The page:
$30 can buy 736 pencils to help Rohingya children in crisis in Bangladesh get back to learning and playing as soon as possible.

A classroom of children with two girls in center of frame smiling.
Mostakima, 11 and her best friend Shamima, 11, sit close to each other during a class in a UNICEF-supported learning centre.
© UNICEF/UN0346588/Modola

Attending classes in UNICEF-supported safe spaces provides the stability, structure and routine these children need to cope with the fear and stress of displacement. Staying in school means that children are protected from violence, enables continued development and learning, and helps to prevent child labour.

Children sitting on floor mats writing in notebooks. The closest child is smiling at the camera.
Children attend a class at a UNICEF-supported learning centre in the Rohingya refugee camps. In late 2017, around 500,000 Rohingya children were forced to leave their homes and flee to Bangladesh. UNICEF is now providing them with safe spaces to learn and grow.
© UNICEF/UN0158183/Sujan

55 sachets of life-saving peanut paste to treat malnourished children

When Amira refused to eat her mother, Einas, knew something was wrong. Amira was getting thinner by the day and weighed just 4.9kg. She was severely acute malnourished.

"She would be sitting tired, without eating or drinking and we were all worried," Einas said.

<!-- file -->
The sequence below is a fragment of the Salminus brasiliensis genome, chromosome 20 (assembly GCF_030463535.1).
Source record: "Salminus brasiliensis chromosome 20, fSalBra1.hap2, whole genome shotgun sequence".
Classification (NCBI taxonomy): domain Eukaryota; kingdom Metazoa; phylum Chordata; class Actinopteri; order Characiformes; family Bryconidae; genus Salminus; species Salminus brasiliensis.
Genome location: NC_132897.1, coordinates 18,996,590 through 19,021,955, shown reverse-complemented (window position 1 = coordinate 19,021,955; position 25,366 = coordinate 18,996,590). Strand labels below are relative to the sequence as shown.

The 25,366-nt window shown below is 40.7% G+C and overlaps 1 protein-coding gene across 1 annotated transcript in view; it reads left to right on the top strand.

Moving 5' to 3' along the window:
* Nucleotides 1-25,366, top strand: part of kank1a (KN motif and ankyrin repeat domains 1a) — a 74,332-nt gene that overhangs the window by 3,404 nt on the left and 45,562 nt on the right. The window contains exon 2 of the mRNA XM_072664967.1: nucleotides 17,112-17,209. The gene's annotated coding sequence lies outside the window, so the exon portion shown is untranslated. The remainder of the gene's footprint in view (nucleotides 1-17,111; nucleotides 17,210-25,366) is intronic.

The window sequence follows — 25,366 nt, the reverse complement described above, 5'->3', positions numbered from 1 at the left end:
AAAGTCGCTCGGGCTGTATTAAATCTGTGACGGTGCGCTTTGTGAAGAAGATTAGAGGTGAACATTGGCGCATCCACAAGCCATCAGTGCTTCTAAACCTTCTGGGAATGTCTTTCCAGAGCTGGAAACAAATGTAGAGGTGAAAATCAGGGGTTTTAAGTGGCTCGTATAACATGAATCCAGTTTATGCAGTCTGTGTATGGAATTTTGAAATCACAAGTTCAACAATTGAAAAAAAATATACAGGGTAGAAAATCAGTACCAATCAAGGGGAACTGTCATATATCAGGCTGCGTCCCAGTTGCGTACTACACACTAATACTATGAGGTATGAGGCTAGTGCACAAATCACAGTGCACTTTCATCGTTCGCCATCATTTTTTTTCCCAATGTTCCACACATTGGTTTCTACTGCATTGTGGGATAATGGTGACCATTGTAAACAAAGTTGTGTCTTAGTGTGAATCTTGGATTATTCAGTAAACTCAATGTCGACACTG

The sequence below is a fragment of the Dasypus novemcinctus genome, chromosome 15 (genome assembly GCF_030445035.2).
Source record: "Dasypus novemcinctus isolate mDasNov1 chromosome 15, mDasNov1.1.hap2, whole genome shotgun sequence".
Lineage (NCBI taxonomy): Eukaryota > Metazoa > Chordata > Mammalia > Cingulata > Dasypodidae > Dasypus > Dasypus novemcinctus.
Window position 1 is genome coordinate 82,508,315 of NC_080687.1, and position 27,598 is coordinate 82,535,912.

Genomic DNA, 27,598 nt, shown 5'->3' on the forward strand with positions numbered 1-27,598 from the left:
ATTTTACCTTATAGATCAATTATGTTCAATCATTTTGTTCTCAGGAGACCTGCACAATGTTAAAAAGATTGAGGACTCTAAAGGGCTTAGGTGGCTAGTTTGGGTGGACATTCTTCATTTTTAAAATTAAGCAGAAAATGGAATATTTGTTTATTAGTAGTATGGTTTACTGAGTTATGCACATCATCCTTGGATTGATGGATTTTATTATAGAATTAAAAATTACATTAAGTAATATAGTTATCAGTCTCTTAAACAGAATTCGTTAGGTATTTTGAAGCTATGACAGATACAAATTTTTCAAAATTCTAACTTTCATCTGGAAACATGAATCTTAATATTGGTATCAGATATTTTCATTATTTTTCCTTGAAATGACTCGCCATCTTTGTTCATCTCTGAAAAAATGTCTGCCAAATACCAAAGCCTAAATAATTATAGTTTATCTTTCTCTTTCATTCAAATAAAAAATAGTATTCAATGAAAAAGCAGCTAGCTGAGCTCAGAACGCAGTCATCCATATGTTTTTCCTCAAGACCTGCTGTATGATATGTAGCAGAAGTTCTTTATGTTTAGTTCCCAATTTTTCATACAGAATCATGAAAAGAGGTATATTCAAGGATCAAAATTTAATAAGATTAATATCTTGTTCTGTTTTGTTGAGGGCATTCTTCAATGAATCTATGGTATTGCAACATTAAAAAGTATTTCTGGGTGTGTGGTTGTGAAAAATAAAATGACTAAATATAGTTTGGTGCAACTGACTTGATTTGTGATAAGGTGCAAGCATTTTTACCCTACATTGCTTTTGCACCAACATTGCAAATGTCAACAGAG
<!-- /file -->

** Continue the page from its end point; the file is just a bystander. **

The little girl was immediately admitted to the UNICE-supported outpatient therapeutic program in Aweil, South Sudan. Einas was given a week’s ration of ready-to-use therapeutic food (RUTF), also known as Plumpy' Nut ®, which she slowly hand-fed Amira three times a day.

Every week, Einas returned to the clinic for a progress check-up of Amira before new RUTF rations was provided. Eight weeks of peanut paste (RUTF) did the trick. Amira now weighs 6.5 kg and has been discharged from the nutrition program.

$30 could buy 55 sachets of Plumpy’Nut® , a nutritious peanut paste fortified with vitamins and minerals to help children recover from severe malnutrition. Three sachets a day can save a child’s life and bring them back to health in weeks.

Young child on mum's lap,
When Amira was brought into a nutrition centre in South Sudan, she was severely malnourished.
©UNICEF/UN0345071/Wilson

A profound impact for children every month

UNICEF Australia’s Global Parents help deliver these things to children every month. They choose to give what they can because they know how even a little contribution can make a lifechanging difference to families in crisis, because they want to make giving a part of who they are and how they live, and because they’re proud to be part of a kind and generous community.

For $30 a month, you can too. As a Global Parent you’ll deliver education, water, vaccines and therapeutic food to the world’s most vulnerable children.

When emergency strikes, you’ll help our teams deliver prepositioned supplies to families who have lost everything. When conflicts fade from the headlines, you’ll help us stand by children in danger. And when drought, disease and famine go unreported, your generosity can help the world’s forgotten children.

You can help continue this vital work, wherever children need us most. By signing up with a monthly gift, you make powerful commitment: that wherever a child is born and whatever comes their way, they’ll have a life, a chance, a choice.

© UNICEF/UNI159014/Haque